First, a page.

My thought is to pick up EVERYTHING dropped and sell everything, not counting items that might sell on the AH. On some runs (depending on your lvl/area) you can pick up 100-600 silver worth of items (vendor trash) per outing if you keep empty bags.

Some keys to remember-
1. ALWAYS leave a town with nearly empty bags so you can pick up more stuff.
2. Don't carry around 1 wolf ear worth 1 silver when you could be carrying 10 wolf teeth for 20 silver in the same slot (you can carry more stack-able items per slot.) Or a stack of 100 pieces of wood.
3. When you're bags are full head back to the nearest vendor , if it isn't to far a distance & sell everything not worthy of the Auction Hall.
4. If you're running with a good friend (you trust!) you can trade items back & forth in the field so you're both stacking items to the max. Ex- He has 3 wolf teeth & you have 7 teeth, trade so one of you has a stack of 10 - that opens up a new slot so you can carry 10 more of X item. You'll be amazed at how much stuff you can carry doing this & how much money you can make.
5. Remember where & what drops a lot of "vendor" items if you need cash. I've made a 1000 silver (1 gold) before in just a few hours by running back & forth from a great drop area with "trash" items. It helps if you can pick up crafting items along the way- hides/ore/wood...

6. One small advantage... If you're at a location that doesn't have an AH (but has a mailbox) or you are max'ed out on the AH or your bags are full one thing to do is you can mail some select items to your other alts. Any item sent will then sit in the mail for 2 weeks, if not opened after the 2 weeks it will then be sent back to you. or you just have your alt mail it back to you where it will sit in your mailbox for another 2 weeks until you want to deal with the item(s). You can bounce items forever this way for little cost if your bags & vault are full. Not like I have ever done it... too much. :laugh:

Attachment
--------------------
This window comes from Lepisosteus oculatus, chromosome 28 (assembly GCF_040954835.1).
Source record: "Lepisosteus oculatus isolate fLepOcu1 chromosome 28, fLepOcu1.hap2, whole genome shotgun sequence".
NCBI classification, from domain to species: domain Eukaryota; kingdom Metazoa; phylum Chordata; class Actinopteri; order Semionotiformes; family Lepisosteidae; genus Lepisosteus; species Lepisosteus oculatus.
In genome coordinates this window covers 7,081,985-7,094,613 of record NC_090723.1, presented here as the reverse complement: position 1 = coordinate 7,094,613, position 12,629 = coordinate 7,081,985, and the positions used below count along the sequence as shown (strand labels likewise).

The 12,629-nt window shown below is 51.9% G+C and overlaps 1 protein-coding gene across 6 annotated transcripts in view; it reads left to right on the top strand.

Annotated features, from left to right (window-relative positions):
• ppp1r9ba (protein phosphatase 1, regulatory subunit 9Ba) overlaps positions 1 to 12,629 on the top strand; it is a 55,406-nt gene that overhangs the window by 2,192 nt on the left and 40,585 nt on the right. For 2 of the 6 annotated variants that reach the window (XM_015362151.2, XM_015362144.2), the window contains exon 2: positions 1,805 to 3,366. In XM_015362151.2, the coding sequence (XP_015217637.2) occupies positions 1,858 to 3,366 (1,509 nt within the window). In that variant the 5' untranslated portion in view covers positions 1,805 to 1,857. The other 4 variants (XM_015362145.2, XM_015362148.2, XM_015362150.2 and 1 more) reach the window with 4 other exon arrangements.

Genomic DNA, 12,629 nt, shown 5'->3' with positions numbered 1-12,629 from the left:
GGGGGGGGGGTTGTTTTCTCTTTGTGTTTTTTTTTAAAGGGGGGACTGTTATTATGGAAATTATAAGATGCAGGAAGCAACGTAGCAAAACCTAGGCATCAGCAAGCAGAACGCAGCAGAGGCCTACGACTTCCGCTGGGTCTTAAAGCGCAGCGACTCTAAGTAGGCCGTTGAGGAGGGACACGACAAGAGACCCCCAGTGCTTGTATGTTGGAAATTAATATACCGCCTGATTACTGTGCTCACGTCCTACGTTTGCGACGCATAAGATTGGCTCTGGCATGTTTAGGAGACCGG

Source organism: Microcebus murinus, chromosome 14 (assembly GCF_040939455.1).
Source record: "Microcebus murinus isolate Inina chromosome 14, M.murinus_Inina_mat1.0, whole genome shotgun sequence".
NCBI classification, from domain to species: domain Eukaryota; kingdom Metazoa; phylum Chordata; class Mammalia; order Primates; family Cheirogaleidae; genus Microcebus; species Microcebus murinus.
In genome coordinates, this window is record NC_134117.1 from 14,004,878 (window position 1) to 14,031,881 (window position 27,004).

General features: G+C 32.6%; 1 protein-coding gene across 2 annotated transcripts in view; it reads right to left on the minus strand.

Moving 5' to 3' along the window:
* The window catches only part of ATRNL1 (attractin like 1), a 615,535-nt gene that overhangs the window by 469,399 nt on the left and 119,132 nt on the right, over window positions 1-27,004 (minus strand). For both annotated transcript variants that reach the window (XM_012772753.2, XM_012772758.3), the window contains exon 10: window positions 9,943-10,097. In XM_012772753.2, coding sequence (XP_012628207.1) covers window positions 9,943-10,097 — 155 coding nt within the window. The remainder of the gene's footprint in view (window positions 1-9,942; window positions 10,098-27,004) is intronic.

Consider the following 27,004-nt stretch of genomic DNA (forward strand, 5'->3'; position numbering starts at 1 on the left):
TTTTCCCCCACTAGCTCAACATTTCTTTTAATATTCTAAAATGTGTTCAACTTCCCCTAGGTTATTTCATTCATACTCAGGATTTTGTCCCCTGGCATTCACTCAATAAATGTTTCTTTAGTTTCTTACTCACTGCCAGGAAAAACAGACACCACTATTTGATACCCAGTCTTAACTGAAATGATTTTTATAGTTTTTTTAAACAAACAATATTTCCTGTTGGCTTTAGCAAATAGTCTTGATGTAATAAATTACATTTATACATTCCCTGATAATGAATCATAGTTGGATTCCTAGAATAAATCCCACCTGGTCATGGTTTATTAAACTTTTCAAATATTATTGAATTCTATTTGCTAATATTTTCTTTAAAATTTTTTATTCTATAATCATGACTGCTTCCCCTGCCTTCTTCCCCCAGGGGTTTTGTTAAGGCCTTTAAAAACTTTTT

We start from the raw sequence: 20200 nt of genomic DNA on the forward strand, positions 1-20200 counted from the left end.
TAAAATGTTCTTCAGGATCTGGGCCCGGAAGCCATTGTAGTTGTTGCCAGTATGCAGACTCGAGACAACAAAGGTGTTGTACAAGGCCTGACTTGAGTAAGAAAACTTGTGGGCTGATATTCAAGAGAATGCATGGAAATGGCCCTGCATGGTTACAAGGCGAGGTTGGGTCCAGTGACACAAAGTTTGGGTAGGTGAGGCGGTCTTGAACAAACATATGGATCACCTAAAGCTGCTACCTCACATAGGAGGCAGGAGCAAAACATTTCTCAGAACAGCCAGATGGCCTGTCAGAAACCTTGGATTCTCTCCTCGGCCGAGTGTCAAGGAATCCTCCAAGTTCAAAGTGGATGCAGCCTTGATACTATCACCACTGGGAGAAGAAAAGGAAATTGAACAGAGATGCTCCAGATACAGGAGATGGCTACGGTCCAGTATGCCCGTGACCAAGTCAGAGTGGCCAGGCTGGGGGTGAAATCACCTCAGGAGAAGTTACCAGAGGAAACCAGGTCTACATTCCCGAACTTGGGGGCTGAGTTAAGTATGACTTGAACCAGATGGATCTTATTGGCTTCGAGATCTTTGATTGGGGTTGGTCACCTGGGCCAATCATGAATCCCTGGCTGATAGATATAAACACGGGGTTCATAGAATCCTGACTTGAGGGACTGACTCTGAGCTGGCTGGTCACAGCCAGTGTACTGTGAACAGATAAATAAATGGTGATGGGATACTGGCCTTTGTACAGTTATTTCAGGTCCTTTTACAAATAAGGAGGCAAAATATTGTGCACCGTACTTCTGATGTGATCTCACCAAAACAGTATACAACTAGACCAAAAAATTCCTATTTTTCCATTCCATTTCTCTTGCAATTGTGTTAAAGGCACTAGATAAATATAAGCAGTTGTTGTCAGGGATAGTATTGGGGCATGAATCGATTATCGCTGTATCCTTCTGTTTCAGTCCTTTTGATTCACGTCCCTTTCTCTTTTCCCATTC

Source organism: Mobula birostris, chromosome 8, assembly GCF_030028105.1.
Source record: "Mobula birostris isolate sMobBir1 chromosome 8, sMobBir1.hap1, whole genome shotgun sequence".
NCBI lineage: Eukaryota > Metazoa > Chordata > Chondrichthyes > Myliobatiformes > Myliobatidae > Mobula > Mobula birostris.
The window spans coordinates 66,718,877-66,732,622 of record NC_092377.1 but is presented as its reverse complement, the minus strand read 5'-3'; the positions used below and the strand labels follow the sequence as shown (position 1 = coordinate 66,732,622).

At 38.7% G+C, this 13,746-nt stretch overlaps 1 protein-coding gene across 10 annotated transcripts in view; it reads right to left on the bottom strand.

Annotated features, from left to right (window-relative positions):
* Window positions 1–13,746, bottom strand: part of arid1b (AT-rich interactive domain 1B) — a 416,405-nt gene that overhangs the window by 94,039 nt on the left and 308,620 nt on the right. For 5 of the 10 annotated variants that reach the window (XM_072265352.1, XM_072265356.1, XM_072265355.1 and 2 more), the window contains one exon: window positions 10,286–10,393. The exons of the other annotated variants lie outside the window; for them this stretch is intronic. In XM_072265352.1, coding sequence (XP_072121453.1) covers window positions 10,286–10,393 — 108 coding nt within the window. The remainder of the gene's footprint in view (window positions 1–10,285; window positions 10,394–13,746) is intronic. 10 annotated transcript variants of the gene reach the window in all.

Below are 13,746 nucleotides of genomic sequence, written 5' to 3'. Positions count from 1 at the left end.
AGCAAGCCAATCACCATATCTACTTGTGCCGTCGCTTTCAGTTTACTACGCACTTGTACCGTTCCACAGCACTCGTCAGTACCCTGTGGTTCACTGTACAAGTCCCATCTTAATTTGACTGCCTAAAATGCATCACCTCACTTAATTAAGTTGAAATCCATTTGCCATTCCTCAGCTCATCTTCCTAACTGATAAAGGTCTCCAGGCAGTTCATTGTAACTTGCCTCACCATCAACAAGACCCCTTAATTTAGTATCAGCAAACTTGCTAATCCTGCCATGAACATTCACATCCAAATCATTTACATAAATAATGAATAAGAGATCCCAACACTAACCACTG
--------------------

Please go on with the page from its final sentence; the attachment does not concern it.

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Palantir

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I'll answer Redwolf questions here. :)

Redwolf; said:
BTW, any recommendations where I should take my human hunter (level 16) after Bree?
YEA! 16th already, we'll have to link up in a few levels, I have some 24th lvl alts I run as well.

Where you are now (16th) is where some fun & individual choices of where to "level" strategy comes in. Ultimately you HAVE to go eastward to Rivendell then down south to Eregion & Moria following the books.

However there are 2 separate regions for levels 20-30 to quest & explore.
One is the "Lone Lands" going EAST from Breeland, the other is NORTH from Breeland to the "North Downs."

Since they cover the same level quests (and enemy types) no matter what you do a lot of them will become "gray" (get no experience from doing them & little excitement). So picking which to do is important if you like following the story & quest lines. Each has a large evil area to battle/quest in.